American and South Korean military officials are reporting that North Korea’s latest missile test, timed to coincide with the 104th birthday of “Eternal President” Kim Il Sung, was an embarrassing failure.
The Washington Post reports that what appears to have been a Musudan BM-25 intermediate-range ballistic missile, theoretically capable of hitting the U.S. territory of Guam with a 1.3-ton nuclear warhead, was launched from North Korea’s East Coast over the Sea of Japan.
The South Korean military said the missile deviated from its “normal” trajectory, so the test is “presumed to have failed.” The U.S. Strategic Command also tracked the missile, and assessed the launch as a failure.
A source within the U.S. government told Reuters the missile “never got off the launch pad, instead bursting into flames on the ground.”
The Associated Press suggests the Musudan launch, which was the first known test of this weapons system, could have been meant as a demonstration of strength for internal audiences ahead of the upcoming once-in-a-generation Party congress in North Korea, or possibly as part of Pyongyang’s temper tantrum over joint U.S.-South Korean military drills.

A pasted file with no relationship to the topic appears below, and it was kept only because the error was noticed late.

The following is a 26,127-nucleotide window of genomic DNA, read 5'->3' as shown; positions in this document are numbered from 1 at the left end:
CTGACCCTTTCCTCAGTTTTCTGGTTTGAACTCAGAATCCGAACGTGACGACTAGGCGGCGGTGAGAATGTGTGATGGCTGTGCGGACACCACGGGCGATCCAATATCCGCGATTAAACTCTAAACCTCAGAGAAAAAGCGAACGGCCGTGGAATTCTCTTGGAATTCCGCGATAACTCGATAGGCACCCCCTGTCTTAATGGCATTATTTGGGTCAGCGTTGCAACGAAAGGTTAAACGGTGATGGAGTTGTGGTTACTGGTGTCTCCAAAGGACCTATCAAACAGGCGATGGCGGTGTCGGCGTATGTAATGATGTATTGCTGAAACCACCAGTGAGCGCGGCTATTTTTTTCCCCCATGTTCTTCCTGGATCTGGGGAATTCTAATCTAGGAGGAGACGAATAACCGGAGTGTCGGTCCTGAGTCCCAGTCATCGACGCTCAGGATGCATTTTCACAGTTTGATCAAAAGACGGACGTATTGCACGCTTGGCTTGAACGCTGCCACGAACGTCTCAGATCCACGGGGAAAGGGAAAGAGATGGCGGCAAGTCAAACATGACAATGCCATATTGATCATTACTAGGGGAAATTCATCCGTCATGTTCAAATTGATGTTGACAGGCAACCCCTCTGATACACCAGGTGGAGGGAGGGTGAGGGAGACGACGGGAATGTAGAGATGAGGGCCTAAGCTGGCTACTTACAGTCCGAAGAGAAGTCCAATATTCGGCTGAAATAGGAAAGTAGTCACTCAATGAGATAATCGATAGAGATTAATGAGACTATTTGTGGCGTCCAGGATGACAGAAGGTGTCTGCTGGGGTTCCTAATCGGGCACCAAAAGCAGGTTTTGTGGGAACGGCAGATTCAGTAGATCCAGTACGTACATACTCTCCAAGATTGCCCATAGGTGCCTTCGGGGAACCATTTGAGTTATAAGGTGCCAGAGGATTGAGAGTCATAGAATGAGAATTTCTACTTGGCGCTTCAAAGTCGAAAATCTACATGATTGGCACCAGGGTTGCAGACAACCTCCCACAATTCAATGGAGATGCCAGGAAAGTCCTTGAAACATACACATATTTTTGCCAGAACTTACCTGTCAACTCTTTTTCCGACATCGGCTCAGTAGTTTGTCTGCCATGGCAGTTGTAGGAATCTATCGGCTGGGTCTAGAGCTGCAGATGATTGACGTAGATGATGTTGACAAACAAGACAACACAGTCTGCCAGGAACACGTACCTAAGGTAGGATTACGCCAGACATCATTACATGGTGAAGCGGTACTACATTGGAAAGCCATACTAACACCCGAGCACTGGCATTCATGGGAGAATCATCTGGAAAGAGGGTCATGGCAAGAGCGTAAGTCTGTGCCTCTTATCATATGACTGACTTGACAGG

Reuters notes that Chinese state media was remarkably antagonistic toward the North Korean missile launch, in keeping with Beijing’s growing exasperation over their unruly client state’s behavior.
“The firing of a mid-range ballistic missile on Friday by the Democratic People’s Republic of Korea (DPRK), though failed, marks the latest in a string of saber-rattling that, if unchecked, will lead the country to nowhere,” sneered China’s Xinhua news agency.
“Nuclear weapons will not make Pyongyang safer. On the contrary, its costly military endeavors will keep on suffocating its economy,” Xinhua added. There are widespread concerns that North Korea is preparing for new nuclear bomb tests.
Jeffrey Lewis of the James Martin Center for Nonproliferation Studies in California suggested it would be a mistake to underestimate North Korea’s capabilities based on this failed missile test.
“They will have learned a lot from this launch,” said Lewis. “Not as much as they would have learned if it had succeeded, but still something.”